I have a Disney dream… of not getting tangled in MRAs
For two weeks now, I have been plagued with the ‘I Have A Dream’ sequence from the Disney animated adventure ‘Tangled’. I’m one of those people who, when they get a song stuck in their head, really gets it stuck. And so, until this morning when I woke up fairly certain I had been singing it in my sleep, I have been trying to work out why it was there.
Then it hit me like a frying pan to the head. The song is stuck because of how wrong it makes me feel. I don’t see it as the humorous romp Disney probably intended. I am surprised that we are still expected to find this funny.
If you have somehow managed to avoid this film, there’s a bit where the long-haired protagonist, her scheming guide and her chameleon enter a pub full of aggressive brawlers who proceed to try and knock bits off the aforementioned guide before Rapunzel screams ‘haven’t you ever had a dream?’. Cue well-rehearsed song and dance routine.
The thing that bugs me most is not that everyone in the pub seems to have been choreographing this for months awaiting the day a naïve little girl demands they find their humanity. It’s that, with a couple of small exceptions, these men don’t have dreams.
Toll would like to quit and be a florist, Gunter does interior design, Urf is into mime, Attila’s cupcakes are sublime, Bruiser knits, Killer sews, Ven does little puppet shows.
No, these men don’t have a dream. They have talents that aren’t considered masculine and don’t fit with their tough-guy image. They have interests in professions that are generally seen as the domain of women and men generally agreed to be camp. That’s why it’s supposed to be funny. “Ha, look at the manly man with the axe who wants to knit you a nice warm scarf instead of cleaving your head from your neck like he’s supposed to.”
Now, listen up guys, this is where it gets real. This is where I attempt to use a Disney film to tell MRAs what they’re doing wrong. Pay attention. This could happen.
The patrons of the Rubber Duck pub are victims of the system, yes. They want to branch out into unusual areas and their businesses would most likely fail. No one wants to buy cupcakes from the guy with the scary helmet (who probably has a scarier face, but it is a children’s film).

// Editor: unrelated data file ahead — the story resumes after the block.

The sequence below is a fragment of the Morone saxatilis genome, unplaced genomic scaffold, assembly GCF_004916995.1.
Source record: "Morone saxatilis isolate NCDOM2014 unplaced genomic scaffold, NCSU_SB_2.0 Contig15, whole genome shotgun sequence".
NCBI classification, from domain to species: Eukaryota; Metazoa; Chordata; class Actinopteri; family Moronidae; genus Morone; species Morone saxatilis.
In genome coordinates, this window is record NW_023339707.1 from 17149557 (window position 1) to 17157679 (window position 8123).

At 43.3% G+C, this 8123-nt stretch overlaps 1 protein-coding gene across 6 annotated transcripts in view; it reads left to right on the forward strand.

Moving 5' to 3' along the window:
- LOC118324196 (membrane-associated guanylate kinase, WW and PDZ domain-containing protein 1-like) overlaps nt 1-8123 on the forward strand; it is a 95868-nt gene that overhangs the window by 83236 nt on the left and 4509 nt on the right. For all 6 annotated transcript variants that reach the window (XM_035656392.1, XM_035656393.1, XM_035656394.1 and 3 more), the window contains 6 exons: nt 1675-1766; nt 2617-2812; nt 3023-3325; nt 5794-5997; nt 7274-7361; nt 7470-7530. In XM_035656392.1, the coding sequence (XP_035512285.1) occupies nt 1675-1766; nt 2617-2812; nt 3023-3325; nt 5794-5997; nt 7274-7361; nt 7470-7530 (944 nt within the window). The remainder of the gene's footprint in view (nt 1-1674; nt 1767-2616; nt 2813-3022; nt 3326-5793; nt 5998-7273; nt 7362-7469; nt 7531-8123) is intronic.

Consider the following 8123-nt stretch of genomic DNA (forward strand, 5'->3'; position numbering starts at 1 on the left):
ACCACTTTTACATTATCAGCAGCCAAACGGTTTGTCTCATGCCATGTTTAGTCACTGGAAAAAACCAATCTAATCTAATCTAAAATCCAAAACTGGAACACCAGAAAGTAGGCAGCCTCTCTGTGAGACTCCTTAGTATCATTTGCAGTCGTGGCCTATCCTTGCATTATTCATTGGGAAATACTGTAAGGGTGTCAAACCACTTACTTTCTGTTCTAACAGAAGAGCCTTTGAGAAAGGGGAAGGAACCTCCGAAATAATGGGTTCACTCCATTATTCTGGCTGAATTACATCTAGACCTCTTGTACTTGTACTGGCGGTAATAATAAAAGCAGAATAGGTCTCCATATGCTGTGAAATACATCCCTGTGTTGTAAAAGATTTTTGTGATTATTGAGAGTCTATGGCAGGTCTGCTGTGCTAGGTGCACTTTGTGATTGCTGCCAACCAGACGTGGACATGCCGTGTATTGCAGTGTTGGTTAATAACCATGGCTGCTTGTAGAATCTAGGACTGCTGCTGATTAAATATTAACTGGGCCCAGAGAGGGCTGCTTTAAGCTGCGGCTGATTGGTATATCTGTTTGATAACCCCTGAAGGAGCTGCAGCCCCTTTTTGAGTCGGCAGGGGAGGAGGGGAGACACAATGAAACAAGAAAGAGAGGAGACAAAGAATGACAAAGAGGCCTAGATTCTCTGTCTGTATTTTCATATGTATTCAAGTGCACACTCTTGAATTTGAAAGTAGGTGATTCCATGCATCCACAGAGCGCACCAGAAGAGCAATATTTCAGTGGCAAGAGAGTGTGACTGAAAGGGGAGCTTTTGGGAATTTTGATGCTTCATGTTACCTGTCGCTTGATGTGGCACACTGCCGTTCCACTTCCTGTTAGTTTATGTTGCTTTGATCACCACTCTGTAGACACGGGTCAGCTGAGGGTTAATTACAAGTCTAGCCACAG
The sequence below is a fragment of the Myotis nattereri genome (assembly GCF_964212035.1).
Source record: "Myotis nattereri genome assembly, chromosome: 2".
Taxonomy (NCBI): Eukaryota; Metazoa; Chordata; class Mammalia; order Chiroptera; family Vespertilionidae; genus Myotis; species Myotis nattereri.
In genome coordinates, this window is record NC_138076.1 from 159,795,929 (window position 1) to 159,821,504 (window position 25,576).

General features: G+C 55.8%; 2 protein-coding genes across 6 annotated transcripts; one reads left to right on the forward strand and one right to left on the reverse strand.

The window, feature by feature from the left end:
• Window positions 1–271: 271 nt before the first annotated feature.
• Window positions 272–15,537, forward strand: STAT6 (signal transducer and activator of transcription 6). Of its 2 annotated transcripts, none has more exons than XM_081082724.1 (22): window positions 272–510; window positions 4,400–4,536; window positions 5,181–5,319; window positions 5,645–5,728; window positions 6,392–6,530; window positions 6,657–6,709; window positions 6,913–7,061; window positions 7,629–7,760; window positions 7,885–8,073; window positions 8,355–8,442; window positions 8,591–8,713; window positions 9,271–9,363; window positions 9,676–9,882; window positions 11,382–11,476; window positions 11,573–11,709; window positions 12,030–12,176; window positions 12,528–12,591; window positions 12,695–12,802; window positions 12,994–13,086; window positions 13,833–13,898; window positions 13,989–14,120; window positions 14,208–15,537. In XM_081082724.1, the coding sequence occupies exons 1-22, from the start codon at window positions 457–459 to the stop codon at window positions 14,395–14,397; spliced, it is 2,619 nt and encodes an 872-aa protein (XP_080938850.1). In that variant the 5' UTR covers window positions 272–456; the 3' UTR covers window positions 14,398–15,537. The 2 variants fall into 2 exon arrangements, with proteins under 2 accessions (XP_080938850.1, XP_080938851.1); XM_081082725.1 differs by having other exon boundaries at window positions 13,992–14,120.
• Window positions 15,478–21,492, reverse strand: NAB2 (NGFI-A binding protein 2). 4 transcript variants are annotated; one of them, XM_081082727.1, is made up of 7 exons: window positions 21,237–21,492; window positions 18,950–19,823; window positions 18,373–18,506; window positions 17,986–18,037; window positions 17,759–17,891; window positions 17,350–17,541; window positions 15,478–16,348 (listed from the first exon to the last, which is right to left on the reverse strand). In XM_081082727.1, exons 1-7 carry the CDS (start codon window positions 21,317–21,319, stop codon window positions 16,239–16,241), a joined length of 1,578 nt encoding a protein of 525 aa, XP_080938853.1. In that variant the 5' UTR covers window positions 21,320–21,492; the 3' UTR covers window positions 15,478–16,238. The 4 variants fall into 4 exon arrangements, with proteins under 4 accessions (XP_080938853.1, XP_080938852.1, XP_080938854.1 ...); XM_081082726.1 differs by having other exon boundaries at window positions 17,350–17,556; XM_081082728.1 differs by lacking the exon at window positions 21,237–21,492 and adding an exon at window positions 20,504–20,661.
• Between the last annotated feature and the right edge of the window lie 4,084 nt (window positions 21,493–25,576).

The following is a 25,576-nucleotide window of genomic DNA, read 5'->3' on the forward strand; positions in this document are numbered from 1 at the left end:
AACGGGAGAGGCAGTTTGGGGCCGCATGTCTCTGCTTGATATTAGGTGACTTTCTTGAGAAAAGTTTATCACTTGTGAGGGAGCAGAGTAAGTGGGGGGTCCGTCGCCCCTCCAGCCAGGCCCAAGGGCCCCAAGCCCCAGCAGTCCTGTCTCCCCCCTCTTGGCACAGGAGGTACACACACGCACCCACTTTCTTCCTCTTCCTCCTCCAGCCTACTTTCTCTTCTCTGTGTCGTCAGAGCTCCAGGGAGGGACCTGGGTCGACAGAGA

Meanwhile, Rapunzel has been physically locked in a tower her whole life. Her only link to society until she left that morning was ‘Mother’ Gothel, who constantly told Rapunzel how ugly, stupid and worthless she was. In addition to that, she’s effectively sold by the woman pretending to be her mother to two thugs who almost certainly don’t have any aspirations to be pastry chefs.
Mother Gothel herself is using Rapunzel’s magical hair to remain young and beautiful, presumably so she can maintain her place in society. Rapunzel’s own mother has her child stolen and still has to smile and sanction festivities on the anniversary because she is Queen.
The men have problems. The women have problems. Heck, the chameleon and the horse have problems.
But the thing with the problem is that the men could help the women deal with their problems whilst the women are two busy being locked in towers and sold and gas-lighted to worry about Gunter’s failing home makeover show.
And so it is in real life. When a woman protests that cases of rape aren’t treated seriously enough and men scream ‘but I got in trouble for sexual harassment when I smacked the secretary on the behind!’ it’s just as nonsensical as it would be if Ven demanded Rapunzel buy a ticket to one of his puppet shows as she was being dragged off by the thugs and her foster mother. Yes, really.
Men have their problems. And if I, as a woman and a human being (at least, I’m pretty sure I’m a human being), have any power to improve things for the trans* men who are denied medical attention, the gay men who are beaten in the street, the black men who are wrongly arrested, and, yes: even the white, middle class men who are genuine victims of false accusations, I’ll do it. But not if the aforementioned white middle class man demands my support in his counter claim against the secretary when there are more women with more serious problems.
I don’t want to say that men don’t deserve to have their burdens eased. But what MRAs most often seem to do is claim that the lessening of another’s burden somehow makes things worse for them personally. Saving Rapunzel from a life of giving Gothel youth and beauty is surely more important than petitioning the theatres of the kingdom to allow Urf to put on his show. Isn’t it?